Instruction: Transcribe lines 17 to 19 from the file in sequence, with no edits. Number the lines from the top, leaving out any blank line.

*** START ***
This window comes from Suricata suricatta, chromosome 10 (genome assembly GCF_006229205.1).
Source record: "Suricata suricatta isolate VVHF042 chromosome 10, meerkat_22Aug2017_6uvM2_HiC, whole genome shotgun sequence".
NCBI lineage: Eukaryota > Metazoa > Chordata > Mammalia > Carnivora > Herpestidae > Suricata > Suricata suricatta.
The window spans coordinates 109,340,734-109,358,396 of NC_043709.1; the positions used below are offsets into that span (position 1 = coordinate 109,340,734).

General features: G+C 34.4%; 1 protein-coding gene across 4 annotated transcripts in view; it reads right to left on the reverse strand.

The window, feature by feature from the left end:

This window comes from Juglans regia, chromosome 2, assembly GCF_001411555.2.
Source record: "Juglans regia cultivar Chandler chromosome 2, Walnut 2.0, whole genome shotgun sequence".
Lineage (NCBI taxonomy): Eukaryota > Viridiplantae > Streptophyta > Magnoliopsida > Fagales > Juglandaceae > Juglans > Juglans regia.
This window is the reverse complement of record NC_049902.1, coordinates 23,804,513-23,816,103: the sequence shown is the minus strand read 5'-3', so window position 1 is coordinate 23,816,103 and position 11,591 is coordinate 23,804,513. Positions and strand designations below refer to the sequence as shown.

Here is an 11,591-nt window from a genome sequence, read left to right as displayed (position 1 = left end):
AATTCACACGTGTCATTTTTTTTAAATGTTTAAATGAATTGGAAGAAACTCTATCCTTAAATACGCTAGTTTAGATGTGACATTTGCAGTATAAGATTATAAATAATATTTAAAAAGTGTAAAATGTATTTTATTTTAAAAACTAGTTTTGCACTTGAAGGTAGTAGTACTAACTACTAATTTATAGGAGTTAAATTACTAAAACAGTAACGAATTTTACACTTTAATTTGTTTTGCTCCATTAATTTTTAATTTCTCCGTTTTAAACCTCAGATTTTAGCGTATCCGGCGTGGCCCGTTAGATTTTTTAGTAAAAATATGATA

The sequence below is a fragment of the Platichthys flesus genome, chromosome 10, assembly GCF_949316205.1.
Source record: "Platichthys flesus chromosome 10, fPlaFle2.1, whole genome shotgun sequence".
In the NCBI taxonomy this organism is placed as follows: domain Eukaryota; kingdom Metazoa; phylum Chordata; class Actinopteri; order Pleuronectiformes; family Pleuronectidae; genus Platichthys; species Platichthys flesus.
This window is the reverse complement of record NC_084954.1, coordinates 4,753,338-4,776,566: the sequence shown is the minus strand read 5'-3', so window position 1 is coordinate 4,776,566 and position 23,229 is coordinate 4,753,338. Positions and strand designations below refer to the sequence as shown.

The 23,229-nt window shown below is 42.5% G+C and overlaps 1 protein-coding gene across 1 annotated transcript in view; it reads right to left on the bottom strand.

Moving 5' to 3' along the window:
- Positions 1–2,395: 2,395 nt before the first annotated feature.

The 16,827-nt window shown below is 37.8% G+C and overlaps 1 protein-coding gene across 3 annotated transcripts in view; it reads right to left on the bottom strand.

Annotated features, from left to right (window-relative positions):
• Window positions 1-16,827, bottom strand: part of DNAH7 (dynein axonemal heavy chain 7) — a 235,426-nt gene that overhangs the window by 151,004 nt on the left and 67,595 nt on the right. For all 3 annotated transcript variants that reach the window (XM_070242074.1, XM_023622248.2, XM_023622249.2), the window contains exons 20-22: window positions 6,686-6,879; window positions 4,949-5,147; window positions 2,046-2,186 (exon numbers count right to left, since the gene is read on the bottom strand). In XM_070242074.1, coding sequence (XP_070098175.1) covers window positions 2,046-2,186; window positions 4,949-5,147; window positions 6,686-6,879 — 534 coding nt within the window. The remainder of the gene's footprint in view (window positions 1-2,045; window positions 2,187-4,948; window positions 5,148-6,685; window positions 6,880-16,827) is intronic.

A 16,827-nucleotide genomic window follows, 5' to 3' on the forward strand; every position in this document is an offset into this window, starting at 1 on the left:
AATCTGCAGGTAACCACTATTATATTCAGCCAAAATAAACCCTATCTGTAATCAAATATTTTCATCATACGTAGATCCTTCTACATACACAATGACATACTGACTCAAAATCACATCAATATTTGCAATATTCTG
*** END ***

The 23,229-nt window shown below is 42.5% G+C and overlaps 1 protein-coding gene across 1 annotated transcript in view; it reads right to left on the bottom strand.

Moving 5' to 3' along the window:
- Positions 1–2,395: 2,395 nt before the first annotated feature.